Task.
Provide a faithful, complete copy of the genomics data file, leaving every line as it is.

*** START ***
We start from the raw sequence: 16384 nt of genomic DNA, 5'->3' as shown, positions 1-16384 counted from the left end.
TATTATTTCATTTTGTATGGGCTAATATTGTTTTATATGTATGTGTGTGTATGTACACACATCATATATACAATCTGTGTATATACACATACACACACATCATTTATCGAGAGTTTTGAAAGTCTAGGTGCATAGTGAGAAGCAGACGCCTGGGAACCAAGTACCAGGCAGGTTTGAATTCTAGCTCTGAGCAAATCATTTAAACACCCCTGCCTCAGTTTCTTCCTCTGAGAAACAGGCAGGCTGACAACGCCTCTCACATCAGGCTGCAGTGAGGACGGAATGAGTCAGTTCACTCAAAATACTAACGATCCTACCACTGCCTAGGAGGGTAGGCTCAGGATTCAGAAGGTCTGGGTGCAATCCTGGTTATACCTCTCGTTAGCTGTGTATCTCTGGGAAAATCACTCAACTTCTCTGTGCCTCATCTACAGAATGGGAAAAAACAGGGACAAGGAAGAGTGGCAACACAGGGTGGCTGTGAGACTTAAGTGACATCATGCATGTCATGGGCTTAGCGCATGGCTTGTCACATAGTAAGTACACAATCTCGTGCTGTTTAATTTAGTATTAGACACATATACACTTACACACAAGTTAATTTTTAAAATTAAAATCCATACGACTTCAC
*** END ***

We start from the raw sequence: 16384 nt of genomic DNA, 5'->3' as shown, positions 1-16384 counted from the left end.
TATTATTTCATTTTGTATGGGCTAATATTGTTTTATATGTATGTGTGTGTATGTACACACATCATATATACAATCTGTGTATATACACATACACACACATCATTTATCGAGAGTTTTGAAAGTCTAGGTGCATAGTGAGAAGCAGACGCCTGGGAACCAAGTACCAGGCAGGTTTGAATTCTAGCTCTGAGCAAATCATTTAAACACCCCTGCCTCAGTTTCTTCCTCTGAGAAACAGGCAGGCTGACAACGCCTCTCACATCAGGCTGCAGTGAGGACGGAATGAGTCAGTTCACTCAAAATACTAACGATCCTACCACTGCCTAGGAGGGTAGGCTCAGGATTCAGAAGGTCTGGGTGCAATCCTGGTTATACCTCTCGTTAGCTGTGTATCTCTGGGAAAATCACTCAACTTCTCTGTGCCTCATCTACAGAATGGGAAAAAACAGGGACAAGGAAGAGTGGCAACACAGGGTGGCTGTGAGACTTAAGTGACATCATGCATGTCATGGGCTTAGCGCATGGCTTGTCACATAGTAAGTACACAATCTCGTGCTGTTTAATTTAGTATTAGACACATATACACTTACACACAAGTTAATTTTTAAAATTAAAATCCATACGACTTCAC